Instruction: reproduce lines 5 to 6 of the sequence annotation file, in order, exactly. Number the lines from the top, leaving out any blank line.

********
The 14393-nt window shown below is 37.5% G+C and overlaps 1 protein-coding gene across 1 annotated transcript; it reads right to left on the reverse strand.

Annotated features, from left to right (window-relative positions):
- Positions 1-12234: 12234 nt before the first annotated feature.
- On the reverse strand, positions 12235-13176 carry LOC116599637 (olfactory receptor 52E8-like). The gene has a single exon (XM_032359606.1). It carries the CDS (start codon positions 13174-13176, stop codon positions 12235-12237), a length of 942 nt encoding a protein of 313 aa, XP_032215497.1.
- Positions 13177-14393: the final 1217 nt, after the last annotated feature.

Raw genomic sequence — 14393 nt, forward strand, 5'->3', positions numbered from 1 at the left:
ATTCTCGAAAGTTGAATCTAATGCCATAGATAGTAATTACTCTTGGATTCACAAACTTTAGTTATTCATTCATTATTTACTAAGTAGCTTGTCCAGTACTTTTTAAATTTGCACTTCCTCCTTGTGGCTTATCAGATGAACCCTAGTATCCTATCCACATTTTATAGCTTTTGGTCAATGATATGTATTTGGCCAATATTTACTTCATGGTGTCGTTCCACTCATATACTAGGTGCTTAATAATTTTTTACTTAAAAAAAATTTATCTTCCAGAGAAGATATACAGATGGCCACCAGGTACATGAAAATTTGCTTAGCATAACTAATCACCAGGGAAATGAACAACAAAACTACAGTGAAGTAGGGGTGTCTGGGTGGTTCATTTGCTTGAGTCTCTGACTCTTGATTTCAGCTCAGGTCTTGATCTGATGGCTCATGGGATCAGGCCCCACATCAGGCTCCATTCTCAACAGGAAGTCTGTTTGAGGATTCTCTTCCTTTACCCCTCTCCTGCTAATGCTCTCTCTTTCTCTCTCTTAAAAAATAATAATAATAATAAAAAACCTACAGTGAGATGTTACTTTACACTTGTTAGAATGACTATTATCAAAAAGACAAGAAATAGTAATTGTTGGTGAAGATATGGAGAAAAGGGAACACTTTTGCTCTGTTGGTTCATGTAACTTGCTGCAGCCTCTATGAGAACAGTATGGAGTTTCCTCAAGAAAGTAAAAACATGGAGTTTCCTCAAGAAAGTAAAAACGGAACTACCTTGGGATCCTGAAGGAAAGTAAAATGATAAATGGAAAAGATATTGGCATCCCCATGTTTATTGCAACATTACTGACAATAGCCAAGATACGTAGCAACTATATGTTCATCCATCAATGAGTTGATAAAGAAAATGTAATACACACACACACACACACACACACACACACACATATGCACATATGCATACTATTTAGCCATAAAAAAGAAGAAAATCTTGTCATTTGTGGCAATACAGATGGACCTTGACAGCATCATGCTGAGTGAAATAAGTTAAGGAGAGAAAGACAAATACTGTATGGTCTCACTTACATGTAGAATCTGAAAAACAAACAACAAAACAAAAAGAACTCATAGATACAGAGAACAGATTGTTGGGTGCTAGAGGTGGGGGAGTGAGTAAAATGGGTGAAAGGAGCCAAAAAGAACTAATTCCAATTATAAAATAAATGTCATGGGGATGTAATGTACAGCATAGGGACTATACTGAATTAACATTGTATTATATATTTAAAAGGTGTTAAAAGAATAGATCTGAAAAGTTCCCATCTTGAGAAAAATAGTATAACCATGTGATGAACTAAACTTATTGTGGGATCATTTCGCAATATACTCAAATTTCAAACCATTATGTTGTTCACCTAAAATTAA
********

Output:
- Positions 13177-14393: the final 1217 nt, after the last annotated feature.

Raw genomic sequence — 14393 nt, forward strand, 5'->3', positions numbered from 1 at the left: